The decrease is due to anti-dumping tariffs, the US programme on monitoring catfish, and pressure from competition selling other types of white-meat fish, the association said.
Officials anticipate that the value of the tra fish export will see a year-on-year drop of 5% to US$1.5 billion this year. To regain its value, the domestic fishery industry should seek to sell in more export markets and increase its market shares in existing ones.
The association reported that in 2015, the total tra fish export value reached US$1.6 billion, which was 10% lower than that in 2014.
Six out of the eight largest export markets for Vietnamese tra fish saw reductions in the export value in 2015 against 2014. The export value of Vietnamese tra fish fell by 5.6% to the US, 14.3% to the European Union (EU), 4.3% to ASEAN, 39.8% to Brazil, 13.9% to Colombia and 13.2% to Mexico.
Meanwhile, the export value rose by 17% to the UK, 42% to mainland China and Hong Kong, and 2.4% to Saudi Arabia.
In most large markets, the export of Vietnamese tra fish products faced many challenges, such as lower demand, no increase in selling prices and increasingly strict standards on quality, food hygiene and safety, the association said.
Particular concern has been the recent US preliminary results of its anti-dumping duty administrative review (POR-11) on Vietnamese tra fish fillets, which caused an immense impact on exports.
VASEP Chairman Ngo Van Ich said the two mandatory reviewed exporters – Hung Vuong and Thuan An companies – will have to pay tariffs of 3.6 US cents per kilo and 8.4 US cents per kilo, respectively, while 16 other exporters will be taxed 6 cents per kilo. At the tax rate of 6 US cents, most companies will be unable to export to the US.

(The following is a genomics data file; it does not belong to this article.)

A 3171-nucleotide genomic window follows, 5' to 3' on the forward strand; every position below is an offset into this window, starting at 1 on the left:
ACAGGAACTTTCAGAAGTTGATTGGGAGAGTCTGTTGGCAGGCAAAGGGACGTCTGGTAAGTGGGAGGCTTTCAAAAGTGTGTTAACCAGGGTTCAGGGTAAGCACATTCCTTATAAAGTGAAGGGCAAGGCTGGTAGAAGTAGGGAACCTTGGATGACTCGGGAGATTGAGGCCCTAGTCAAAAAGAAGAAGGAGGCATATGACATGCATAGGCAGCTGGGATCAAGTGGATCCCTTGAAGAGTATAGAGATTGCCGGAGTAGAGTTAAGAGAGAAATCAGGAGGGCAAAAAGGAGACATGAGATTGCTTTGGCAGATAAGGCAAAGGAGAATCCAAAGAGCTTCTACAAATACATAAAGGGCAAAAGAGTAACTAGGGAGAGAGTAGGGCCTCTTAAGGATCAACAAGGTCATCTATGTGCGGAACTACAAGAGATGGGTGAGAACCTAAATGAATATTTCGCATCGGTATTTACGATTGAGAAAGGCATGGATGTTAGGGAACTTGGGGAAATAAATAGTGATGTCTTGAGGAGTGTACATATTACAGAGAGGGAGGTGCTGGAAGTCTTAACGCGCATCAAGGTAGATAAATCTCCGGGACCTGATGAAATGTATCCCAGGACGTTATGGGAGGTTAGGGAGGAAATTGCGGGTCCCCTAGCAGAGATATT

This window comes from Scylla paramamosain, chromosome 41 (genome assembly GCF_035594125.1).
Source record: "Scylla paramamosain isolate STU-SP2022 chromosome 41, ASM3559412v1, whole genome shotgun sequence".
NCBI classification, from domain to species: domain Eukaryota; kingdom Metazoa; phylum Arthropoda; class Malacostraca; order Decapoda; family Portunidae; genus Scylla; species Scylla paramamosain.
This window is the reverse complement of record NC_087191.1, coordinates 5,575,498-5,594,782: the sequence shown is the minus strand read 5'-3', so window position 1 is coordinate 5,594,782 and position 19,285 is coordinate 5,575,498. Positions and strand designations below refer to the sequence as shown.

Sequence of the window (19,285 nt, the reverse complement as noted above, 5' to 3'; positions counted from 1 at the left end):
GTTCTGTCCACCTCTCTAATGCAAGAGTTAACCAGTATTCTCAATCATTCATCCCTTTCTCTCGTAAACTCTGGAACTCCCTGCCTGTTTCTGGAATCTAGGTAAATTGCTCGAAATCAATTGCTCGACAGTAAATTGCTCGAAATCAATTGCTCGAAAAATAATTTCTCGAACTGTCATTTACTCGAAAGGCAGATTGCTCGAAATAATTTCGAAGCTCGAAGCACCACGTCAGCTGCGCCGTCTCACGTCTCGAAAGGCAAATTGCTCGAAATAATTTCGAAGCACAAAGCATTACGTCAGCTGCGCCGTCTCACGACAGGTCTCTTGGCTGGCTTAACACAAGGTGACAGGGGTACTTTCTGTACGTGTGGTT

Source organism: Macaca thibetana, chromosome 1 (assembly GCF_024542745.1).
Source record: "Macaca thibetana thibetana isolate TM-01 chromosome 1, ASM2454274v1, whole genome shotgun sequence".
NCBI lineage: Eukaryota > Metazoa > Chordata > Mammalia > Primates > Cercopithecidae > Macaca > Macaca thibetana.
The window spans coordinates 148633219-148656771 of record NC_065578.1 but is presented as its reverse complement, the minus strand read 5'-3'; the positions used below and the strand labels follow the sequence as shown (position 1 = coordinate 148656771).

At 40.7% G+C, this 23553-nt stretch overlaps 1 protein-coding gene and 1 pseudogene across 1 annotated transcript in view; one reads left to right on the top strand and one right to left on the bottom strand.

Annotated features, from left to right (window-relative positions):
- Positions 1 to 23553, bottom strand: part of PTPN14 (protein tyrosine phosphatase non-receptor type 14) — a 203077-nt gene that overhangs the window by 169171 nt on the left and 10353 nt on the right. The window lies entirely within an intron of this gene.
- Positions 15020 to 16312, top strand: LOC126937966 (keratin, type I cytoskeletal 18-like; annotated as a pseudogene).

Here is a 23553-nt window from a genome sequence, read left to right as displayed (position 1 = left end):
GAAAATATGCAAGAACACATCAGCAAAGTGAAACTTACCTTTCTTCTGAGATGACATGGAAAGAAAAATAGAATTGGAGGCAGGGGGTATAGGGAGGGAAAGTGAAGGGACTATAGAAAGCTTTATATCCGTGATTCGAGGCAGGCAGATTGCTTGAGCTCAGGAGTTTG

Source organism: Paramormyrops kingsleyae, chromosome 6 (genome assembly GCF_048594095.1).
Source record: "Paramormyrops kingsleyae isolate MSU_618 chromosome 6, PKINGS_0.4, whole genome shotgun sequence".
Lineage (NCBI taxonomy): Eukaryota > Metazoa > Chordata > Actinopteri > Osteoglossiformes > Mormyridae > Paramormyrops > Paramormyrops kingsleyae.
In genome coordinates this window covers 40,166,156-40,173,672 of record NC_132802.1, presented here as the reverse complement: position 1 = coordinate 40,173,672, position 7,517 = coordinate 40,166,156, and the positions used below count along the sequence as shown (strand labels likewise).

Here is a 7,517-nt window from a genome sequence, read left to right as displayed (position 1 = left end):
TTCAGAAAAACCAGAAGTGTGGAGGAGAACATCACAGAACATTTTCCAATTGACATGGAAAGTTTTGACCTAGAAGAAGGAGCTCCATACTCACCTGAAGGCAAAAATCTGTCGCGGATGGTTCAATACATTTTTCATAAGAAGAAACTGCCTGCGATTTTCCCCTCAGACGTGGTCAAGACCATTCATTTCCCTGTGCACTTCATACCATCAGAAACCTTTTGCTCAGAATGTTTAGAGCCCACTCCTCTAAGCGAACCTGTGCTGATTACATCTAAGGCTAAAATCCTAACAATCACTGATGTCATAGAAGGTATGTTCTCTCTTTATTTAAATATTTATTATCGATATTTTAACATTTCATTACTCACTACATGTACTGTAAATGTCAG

Also, the new US inspection rules on tra fish suppliers pose great challenges to Vietnamese exporters, he said. Since September 2017, all countries have to submit lists of establishments that currently export pangasius to the US, as well as documents proving that their products follow regulations set by the US Department of Agriculture's Food Safety and Inspection Service (FSIS). If the procedures are not followed, the companies will be barred from exporting products to the US.
The food safety service needs eight years for consideration of granting certificates to foreign companies on exporting their products to the US, according to US standards. That is a direct challenge to local firms, the association said.
Duong Ngoc Minh, VASEP Deputy Chairman and Hung Vuong Group's CEO, said that local seafood companies should not pay less attention to the US market and also focus on Asian markets with a total population of 3 billion people, including China and ASEAN.
To have stable and sustainable development of tra fish in coming time, the Ministry of Agriculture and Rural Development (MARD) should soon issue Decree 36 to ensure the quality of tra fish products, Minh said.
He also said the Government, the MARD and Ministry of Industry and Trade should have policies on advertising tra fish products at home and in foreign markets to promote consumption.
Officials said that tra fish consumption in the domestic market has accounted for only 5% of the total volume.